LAKEWOOD RANCH -- She came to the United States pursuing change and adventure, and when Lakewood Ranch Rotary Youth Exchange student Lorena Abreu returns this month to Recife, Brazil, she'll be leaving many new friends.
She will also take home a new understanding of how to relate to other people, a more mature grasp of relationships learned from experiencing the more reserved American culture of the Lakewood Ranch community while living far from home.
"I will take back things like how I grew up," Abreu said, "about how to treat people and how to be here by myself, how to treat people from different cultures and people who are not really like you."
The 16-year-old deeply affected the lives of her hosts, Eva Rey, and Ladd and Sally Waldo, all Lakewood Ranch Rotary Club members.
"Rotary believes this exchange is important for people helping each other and in people believing the world is bigger than their own little town," said Rotary President Ladd Waldo, also president and CEO of Easter Seals Southwest Florida. "Our
club does a lot of work in the community and we have a lot of reasons why we ought to focus outside of our community because it's a bigger world."
The international organization sponsors exchange programs for college students and young adults in business.
"My kids are much older, in their 30s. It's been a long time since I had a teenager around the house," Ladd Waldo said.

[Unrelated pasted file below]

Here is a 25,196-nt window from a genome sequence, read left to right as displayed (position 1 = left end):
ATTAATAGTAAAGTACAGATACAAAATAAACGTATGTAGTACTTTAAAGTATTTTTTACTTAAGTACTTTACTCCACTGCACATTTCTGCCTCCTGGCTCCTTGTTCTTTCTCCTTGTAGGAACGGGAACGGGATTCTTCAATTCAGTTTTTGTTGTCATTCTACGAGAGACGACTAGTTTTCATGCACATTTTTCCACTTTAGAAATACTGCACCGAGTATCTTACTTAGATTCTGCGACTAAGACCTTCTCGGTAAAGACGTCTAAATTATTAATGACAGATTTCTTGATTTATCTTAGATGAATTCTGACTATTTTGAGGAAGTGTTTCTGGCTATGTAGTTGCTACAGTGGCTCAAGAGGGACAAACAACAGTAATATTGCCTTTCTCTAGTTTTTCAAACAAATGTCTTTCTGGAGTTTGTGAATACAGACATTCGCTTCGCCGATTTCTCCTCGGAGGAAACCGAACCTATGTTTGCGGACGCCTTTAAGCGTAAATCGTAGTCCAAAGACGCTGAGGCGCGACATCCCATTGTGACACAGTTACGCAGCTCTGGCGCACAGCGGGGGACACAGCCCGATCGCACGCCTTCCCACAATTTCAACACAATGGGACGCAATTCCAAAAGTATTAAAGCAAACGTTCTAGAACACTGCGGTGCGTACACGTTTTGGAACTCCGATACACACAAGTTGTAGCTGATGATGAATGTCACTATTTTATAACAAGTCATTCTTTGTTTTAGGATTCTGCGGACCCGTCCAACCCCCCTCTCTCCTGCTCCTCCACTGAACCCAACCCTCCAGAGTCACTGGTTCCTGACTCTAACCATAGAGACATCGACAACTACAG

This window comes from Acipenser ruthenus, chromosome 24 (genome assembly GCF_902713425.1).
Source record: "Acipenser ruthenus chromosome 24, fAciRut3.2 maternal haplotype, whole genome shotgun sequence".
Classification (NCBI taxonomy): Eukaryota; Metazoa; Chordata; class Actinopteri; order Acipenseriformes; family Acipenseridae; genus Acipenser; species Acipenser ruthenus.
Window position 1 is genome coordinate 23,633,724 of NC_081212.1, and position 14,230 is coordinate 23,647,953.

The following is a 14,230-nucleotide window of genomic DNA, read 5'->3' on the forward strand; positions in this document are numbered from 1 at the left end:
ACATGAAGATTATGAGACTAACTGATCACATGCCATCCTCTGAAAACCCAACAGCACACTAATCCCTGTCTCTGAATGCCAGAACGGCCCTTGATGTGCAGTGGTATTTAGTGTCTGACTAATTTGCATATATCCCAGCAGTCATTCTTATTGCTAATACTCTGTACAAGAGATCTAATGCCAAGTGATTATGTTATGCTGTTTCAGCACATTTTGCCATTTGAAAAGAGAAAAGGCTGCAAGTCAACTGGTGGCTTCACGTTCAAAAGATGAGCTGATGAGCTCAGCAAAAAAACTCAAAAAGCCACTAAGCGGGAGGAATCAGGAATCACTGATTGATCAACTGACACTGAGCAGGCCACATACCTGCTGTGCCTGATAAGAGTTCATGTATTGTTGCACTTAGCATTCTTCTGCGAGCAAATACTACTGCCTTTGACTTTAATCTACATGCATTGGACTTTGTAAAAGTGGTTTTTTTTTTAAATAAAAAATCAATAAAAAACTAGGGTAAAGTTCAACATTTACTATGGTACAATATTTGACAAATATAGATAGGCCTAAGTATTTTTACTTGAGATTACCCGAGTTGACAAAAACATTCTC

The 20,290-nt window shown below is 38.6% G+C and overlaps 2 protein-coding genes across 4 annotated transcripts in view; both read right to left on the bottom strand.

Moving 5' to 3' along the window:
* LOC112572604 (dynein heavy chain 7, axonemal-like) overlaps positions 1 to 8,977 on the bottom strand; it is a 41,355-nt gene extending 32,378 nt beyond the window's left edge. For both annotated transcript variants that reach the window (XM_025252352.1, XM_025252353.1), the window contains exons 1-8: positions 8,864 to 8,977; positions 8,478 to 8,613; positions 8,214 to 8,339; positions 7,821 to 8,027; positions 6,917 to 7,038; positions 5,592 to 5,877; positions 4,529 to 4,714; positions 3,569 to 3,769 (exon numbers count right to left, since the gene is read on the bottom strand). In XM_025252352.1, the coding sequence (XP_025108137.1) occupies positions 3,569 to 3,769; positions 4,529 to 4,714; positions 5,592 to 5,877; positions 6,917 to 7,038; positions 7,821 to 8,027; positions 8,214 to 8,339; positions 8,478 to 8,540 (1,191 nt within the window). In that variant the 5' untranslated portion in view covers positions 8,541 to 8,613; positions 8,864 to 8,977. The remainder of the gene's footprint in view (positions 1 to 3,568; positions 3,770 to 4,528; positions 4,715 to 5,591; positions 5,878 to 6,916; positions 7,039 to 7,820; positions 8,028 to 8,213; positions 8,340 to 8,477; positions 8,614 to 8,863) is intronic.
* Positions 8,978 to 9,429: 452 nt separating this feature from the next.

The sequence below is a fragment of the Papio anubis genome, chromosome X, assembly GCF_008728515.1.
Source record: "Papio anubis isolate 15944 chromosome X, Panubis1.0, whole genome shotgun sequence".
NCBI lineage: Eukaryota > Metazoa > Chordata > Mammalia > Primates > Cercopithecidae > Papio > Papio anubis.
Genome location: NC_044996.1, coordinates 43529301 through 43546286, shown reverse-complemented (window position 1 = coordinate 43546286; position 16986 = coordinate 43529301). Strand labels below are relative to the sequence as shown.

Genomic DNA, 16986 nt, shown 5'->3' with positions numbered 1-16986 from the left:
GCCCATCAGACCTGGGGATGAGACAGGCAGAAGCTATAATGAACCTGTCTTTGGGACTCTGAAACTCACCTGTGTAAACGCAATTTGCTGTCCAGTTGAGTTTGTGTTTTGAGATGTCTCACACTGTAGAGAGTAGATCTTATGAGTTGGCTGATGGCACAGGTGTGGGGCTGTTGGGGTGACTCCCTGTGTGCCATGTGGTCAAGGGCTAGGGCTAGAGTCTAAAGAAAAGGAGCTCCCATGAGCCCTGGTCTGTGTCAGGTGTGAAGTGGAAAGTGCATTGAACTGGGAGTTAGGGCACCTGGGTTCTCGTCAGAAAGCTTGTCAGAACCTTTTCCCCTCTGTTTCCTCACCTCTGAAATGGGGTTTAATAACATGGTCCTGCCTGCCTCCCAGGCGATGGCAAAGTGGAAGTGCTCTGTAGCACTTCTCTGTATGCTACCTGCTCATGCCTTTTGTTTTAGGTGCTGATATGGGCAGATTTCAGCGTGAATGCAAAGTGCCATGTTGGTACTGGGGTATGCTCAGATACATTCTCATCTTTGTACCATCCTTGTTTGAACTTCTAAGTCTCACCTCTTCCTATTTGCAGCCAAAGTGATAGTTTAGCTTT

Abreu attended Lakewood Ranch High School, which caused its own exchanges.
"She needed rides," Waldo said. "We made sure she stayed close to her studies and made her lunch. We took her to school and took her out on occasion when we went out to eat. Like anybody 16 years old, she'd rather be with kids her own age than older people."
Abreu shared common teen interests.
"I really like to play sports, but I'm not good at any of them," said Abreu, who played intramural flag football, participated in drama and volunteered with Key Club at school. Abreu said one of her favorite memories is when Rey took her to a Maroon 5 concert in Orlando.
"I really liked doing community service, being able to serve the community," she said. "It's something that I really think in Brazil we should have more. To do service hours, I never heard of that before. It's not that common to just go out and help people."
Rey said the past year has been a learning experience for her, too.
"It was difficult to open up my home and life, exposing my life to a complete stranger -- and a teenager no less," Rey said. "So I think its made me a stronger person in that regard.
"She's very agreeable. She helps around the house and is very friendly, very outgoing. It's Brazilian. It's a culture where they're like that. She wants to go with friends and do this and do that, a very devil-may-care kind of attitude. It was refreshing to see someone who lives life in the moment like that. It's something that I'm not, and can't be, and I appreciate her for that."
Dee Graham, Herald reporter, can be reached at 941-748-0411, ext. 7027, or tweet @DeeGrahamBH.